Depressed elderly found to have low levels of vitamin D
DEPRESSION in older people could be due to vitamin Ddeficiency. A new study in the ArchivesofGeneralPsychiatry has shown that people with low vitamin D levels have a higher risk of depression. The findings suggest that increasing vitamin D intake through foods such as fish and dairy products, or by taking supplements, could be an effective treatment for depression. Levels of vitamin D were measured in blood samples from 1282 adults aged 65 to 95. Of these, 26 had major depressive disorder, 169 had minor depression and 1087 were not depressed. Vitamin D levels were 14 per cent lower in those with major and minor depression compared with those without depression. Further research is needed to determine whether low vitamin D levels occur before or after the onset of depression. Arch Gen Psychiatry 2008;65:508-512 (Hoogendijk WJG, et al) WOMENwho quit smoking drastically reduce their risk of dying from heart disease or cancer in the following five years, according to new research in the Journalof theAmericanMedicalAssociation . Researchers studied 104,519 women between 1980 and 2004. In that time, 12,483 deaths occurred. Current smokers were nearly three times more likely to die during the study period than never-smokers. Compared with those who continued to smoke, women who quit smoking had a 13 per cent lower risk of dying from any cause in the five years after quitting. The risk of dying from lung cancer was reduced by 21 per cent in the five years after quitting, compared with women who continued to smoke. Twenty years after quitting, former smokers had the same risk of death as never-smokers. JAMA 2008;299:2037-2047 (Kenfield SA, et al) PAINKILLERS such as ibuprofen may lower the risk of Alzheimer’s disease, concludes a study in the latest issue of Neurology . The study found that long-term use of such nonsteroidal anti-inflammatory drugs (NSAIDs) was associated with a lower incidence of Alzheimer’s, suggesting that these drugs could be used to prevent or delay the disease. A total of 49,349 men aged 55 and older who developed Alzheimer’s disease and 196,850 men without dementia were involved in the study. Those who used ibuprofen for more than five years were more than 40 per cent less likely to develop Alzheimer’s disease than non-users. And the longer ibuprofen was used, the lower the risk of developing dementia. The findings do not prove that NSAIDs prevent Alzheimer’s, say the authors, but they may provide clues to how the disease develops. Neurology 2008;70 (Vlad S, et al) PREGNANT women with high blood sugar levels — but not high enough to be considered diabetic — are at greater risk of birth complications than women with normal blood sugar levels. A study in the NewEnglandJournalofMedicine this week has found that a woman’s high blood sugar levels increase her risk of having an abnormally large baby and needing a caesarean delivery. The study also found that high blood sugar levels increase the risk of premature labour (before 37 weeks of pregnancy) and injuries to the baby during birth. The seven-year study involved 23,316 pregnant women whose blood sugar levels were tested between weeks 24 and 32 of pregnancy. The authors claim that all pregnant women should have their blood sugar levels monitored throughout pregnancy to help prevent birth complications. New Engl J Med 2008;358:1991-2002 (Metzger BE, et al)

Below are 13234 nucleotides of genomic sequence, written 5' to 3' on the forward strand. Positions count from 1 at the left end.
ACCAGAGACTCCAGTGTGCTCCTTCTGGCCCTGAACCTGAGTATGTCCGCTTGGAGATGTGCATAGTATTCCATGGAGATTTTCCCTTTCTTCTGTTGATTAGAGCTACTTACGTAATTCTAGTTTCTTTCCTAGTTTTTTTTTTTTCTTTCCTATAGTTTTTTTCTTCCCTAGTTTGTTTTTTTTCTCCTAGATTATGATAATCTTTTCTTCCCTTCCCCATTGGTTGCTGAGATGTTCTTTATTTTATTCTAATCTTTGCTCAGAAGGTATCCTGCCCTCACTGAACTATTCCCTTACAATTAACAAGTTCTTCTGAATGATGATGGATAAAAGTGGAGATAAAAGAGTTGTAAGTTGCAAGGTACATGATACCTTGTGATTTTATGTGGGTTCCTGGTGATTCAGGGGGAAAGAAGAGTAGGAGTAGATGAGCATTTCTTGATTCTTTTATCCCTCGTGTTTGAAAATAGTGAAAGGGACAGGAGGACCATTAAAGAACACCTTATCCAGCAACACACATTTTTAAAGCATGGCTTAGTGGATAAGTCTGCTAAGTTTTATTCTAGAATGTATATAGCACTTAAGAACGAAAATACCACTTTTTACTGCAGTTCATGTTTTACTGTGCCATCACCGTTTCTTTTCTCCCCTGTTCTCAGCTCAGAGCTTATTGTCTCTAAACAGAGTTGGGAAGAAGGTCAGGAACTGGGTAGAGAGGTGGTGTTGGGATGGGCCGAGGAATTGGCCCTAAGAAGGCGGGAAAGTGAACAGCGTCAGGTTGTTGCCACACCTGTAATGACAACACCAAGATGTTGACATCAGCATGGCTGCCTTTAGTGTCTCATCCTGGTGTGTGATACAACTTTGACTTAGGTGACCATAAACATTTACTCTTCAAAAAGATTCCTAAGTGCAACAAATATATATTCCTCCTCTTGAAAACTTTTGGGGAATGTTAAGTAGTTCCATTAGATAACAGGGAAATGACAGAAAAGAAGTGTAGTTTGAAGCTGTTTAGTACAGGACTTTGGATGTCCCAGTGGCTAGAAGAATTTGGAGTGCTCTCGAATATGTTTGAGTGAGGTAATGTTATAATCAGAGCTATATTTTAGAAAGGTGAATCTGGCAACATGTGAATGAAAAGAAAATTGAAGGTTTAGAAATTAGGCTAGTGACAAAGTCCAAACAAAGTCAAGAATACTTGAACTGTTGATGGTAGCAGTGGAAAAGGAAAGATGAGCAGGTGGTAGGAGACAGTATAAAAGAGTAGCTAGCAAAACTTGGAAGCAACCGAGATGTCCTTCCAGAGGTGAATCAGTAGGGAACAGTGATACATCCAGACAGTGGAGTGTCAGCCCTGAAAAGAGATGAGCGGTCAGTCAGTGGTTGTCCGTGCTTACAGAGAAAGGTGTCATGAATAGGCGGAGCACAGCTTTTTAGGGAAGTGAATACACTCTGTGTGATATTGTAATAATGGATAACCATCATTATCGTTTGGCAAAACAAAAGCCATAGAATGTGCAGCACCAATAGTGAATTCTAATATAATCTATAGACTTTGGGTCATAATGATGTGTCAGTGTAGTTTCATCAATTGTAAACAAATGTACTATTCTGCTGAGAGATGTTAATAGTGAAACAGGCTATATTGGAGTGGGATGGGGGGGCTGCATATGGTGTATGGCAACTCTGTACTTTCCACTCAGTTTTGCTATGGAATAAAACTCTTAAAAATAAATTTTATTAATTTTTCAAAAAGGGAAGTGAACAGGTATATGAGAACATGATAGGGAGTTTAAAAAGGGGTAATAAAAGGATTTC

ANTI-DEPRESSANTS may help to ease the symptoms of irritable bowel syndrome (IBS) in young people, concludes a new study in the JournalofPediatrics . The study involved 33 patients with IBS aged 12 to 18. They were randomly assigned to receive either the antidepressant amitriptyline or an inactive placebo for eight weeks. Their IBS symptoms — including abdominal pain, diarrhoea and constipation — and quality-of-life were assessed before the treatment period, and then at two, six, 10 and 13 weeks. Amitriptyline significantly improved overall quality-of-life measurements compared to the placebo, and also reduced abdominal pain and diarrhoea. The dose of amitriptyline used for IBS treatment is much lower than that used to treat depression, say the authors, and should be offered to adolescents with IBS as it is to adults. J Pediatr 2008;152:685-689 (Bahar RJ, et al) Want to know more? Items are referenced where possible. A reference such as ‘‘ 2007;35:18-25’’ means the source article was published on pages 18-25 in volume number 35 of the publication, in 2007. A doi number or website address is used for research published on a journal’s website.
Smoking: Women who quit lessen the five-year risk of death by cancer or heart attack